Keychron launches the Q8, its first Alice-style custom mechanical keyboard – TechCrunch
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About a year ago, Keychron launched its Q-series of custom mechanical keyboards that now spans the gamut from small 60% boards to full-size options, with everything in between. Whatever your preference, Keychron clearly wants to be in the running for your money. Now, the company is launching the Q8, a rare 65% Alice-style board with a gasket design.
Unless you’re deep into mechanical keyboards, chances are you’ve never heard of an Alice-style board. It’s basically a keyboard that’s split in the middle with both sides slightly angled and curved, with small space bars and B keys on both sides (yes, B keys on both sides.). Otherwise, it’s mostly a standard layout with arrow keys and numbers, but without a numpad or F keys. and while I hesitate to call it “ergonomic,” the angled keys allow for a pretty relaxed wrist position. Unlike “real” split ergonomic keyboards like an ErgoDox EZ or Matias Ergo Pro, all you get is a set angle though and no tenting to raise the middle of the board. In return, though, it’s extremely easy to adjust to an Alice layout and, by extension, the Q8.
Keychron provided us with a review sample ahead of the launch and having recently tried both their Q3 TKL and Q8 1800 board, this one may actually be my favorite one of the bunch. The version I have here is the pre-built Carbon Black edition with a knob and pre-lubed Gateron Pro red linear switches. That’s both a look I enjoy and a switch I can live with (I’d likely replace it with a slightly heavier linear).
Surprisingly, there is no foam at the bottom of the case to mute the sound. Instead, Keychron opted to pre-apply the popular tape mod and covered the back of the PCB with a pre-cut green tape, something I haven’t seen on a pre-built board before. That may sound like a weird thing to do, but it really does shape the sound by absorbing some of the unwanted higher frequencies. It’s nice to see Keychron learning from the mechanical keyboard community, though, and the result speaks for itself. There’s no case ping here either, which also helps shape the overall sound, and while there isn’t a lot of space at the bottom of the case, there should be just enough to add a thin layer of foam to mute the board a bit more, if that’s your thing.
Out of the box, the board actually sounds quite alright. It’s almost “thocky,” but not quite. The screw-in stabilizers need some additional lube, especially to make the larger right spacebar sound better, but half the fun of custom boards is to shape them to your preferences and there is still some room here to do that. Like with previous Q-series outings, the optional knob feels nice, with clear steps and a satisfying click when you press it.
I still wish Keychron would offer more switch options, but since this is a hotswap board, you can easily replace them. Given that the fully assembled versions of Keychron’s boards with switches and keycaps only cost about $20 more than the barebone sets, I tend to opt for the fully assembled versions. If you’re new to mechanical keyboards, that’s the way to go anyway and if you’re already deep down the rabbit hole, you can always find some use for a few extra switches. I’ve really enjoyed Keychron’s double-shot PBT Cherry profile keycaps lately, too, which at $40 are a bit of a steal.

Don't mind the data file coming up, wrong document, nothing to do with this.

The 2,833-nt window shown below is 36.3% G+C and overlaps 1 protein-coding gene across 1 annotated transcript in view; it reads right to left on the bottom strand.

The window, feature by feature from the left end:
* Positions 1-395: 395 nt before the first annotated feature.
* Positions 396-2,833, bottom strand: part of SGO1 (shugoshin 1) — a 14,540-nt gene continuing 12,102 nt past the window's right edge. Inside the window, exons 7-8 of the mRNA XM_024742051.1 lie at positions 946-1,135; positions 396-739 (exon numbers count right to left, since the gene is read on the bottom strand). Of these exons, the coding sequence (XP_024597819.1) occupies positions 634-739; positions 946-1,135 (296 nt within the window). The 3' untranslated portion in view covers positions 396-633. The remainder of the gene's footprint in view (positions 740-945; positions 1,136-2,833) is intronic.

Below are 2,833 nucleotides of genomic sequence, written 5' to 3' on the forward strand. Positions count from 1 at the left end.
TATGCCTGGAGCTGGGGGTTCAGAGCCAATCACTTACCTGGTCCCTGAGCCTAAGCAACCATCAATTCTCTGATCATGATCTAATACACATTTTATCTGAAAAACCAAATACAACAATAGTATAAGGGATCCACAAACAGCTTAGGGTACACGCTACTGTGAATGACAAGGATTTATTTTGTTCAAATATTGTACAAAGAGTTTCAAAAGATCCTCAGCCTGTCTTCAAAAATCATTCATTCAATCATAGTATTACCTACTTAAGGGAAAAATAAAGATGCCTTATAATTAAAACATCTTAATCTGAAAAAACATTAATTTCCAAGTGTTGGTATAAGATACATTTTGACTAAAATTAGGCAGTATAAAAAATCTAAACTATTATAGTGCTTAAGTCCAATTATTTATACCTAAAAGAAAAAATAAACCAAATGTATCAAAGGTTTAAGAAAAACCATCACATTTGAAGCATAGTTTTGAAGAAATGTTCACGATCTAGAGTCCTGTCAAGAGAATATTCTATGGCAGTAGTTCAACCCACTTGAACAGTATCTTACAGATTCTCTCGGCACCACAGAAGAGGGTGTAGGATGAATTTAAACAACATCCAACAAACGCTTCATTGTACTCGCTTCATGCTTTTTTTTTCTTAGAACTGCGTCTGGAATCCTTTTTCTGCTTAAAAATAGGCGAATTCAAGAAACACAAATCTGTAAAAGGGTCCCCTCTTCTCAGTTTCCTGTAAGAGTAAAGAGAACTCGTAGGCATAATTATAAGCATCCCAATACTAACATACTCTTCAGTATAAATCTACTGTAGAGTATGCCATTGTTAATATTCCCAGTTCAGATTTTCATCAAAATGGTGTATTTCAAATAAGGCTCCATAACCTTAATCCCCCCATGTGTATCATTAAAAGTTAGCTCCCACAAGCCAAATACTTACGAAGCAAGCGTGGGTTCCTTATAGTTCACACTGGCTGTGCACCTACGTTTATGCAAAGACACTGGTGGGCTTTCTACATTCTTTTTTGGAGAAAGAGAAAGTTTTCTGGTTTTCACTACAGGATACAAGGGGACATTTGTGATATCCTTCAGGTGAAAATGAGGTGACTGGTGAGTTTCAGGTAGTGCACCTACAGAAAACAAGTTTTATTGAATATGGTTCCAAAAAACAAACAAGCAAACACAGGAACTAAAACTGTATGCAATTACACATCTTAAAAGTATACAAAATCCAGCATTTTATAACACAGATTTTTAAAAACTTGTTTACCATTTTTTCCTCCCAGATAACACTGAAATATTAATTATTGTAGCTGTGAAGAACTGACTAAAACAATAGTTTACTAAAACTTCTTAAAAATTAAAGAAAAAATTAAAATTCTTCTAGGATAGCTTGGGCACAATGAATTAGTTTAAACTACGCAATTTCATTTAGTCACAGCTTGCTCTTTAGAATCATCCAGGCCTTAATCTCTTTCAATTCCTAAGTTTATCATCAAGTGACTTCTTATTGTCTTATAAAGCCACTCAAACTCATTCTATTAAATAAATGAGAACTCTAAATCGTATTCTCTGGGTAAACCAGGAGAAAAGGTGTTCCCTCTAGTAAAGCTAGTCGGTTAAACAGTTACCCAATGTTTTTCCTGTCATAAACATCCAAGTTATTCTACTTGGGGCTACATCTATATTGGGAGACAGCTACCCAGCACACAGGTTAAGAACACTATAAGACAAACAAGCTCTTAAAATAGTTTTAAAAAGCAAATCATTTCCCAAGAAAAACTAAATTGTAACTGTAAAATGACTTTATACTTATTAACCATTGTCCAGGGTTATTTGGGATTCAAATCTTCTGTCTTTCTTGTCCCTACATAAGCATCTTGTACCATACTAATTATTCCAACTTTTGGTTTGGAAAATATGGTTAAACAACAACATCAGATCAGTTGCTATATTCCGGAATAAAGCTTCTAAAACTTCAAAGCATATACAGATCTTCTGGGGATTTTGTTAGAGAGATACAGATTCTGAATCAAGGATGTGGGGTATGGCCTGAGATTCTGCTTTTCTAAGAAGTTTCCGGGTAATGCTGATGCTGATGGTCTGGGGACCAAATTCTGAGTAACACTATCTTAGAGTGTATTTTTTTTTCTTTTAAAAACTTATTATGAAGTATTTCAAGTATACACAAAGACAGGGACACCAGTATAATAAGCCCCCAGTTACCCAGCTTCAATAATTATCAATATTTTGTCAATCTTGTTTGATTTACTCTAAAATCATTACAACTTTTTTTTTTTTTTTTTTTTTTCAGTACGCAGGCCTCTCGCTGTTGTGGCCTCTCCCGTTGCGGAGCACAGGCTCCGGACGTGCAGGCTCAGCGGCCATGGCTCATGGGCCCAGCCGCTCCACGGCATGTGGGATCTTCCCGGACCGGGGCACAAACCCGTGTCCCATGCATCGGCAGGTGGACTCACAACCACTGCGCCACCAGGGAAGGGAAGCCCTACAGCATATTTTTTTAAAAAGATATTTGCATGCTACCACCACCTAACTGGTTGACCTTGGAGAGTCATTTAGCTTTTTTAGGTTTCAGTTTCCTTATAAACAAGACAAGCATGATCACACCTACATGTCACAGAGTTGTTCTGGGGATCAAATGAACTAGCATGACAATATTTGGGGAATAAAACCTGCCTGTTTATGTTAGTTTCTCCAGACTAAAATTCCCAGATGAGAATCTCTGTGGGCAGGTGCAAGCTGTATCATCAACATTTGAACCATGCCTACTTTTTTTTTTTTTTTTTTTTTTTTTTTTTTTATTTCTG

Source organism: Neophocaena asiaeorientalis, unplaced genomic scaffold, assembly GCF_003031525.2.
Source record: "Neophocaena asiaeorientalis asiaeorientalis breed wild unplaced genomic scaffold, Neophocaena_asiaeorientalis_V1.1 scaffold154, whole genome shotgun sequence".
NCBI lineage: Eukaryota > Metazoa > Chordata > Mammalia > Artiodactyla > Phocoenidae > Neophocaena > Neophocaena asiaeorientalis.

Talking about keycaps: Given that Alice-style boards aren’t exactly standard (though Akko also recently released one), it’s hard to find mainstream — that is, non-group buy — keycap sets that support it. In addition to the two small space bars, Keychron opted for two B keys in the middle because quite a few typists apparently alternate between hands for typing B. In an earlier version, Keychron actually opted for two Gs instead (the slot for that is still on the PCB), but the community feedback was swift and almost uniformly negative. Some keycap sets actually feature two B keys, but that’s still somewhat unusual. You may have to get a bit creative with a function key there if you only use one of those anyway. Fun fact: Keychron’s latest Cherry keycaps feature two G keys.
Otherwise, the Q8 follows the lead of the rest of the Q series, with QMK/VIA compatibility for reassigning every key to your heart’s desire, a CNC-machined aluminum body and a polling rate of 100 Hz for gamers. There’s also per-key LED, of course, to light up your daily typing session. The PCB can handle both three- and five-pin MX-style switches. And like those other boards in the Q series, you can switch between Windows and Mac compatibility and like those other boards, the Q8 is only available in a wired version, which remains the standard for custom keyboards.
Overall, I was happily surprised by the Q8. Like most of Keychron’s recent offerings, you could easily use it as is and be perfectly happy with your choice, but with just a few small mods, you can make it great and shape it according to your needs.
Pricing starts at $175 for a barebone kit without knob and $185 with it. Add $20 to those and you get switches and keycaps, too. There aren’t a lot of affordable (in mechanical keyboard terms) Alice-style keyboards on the market, but it doesn’t feel like Keychron cut any corners here.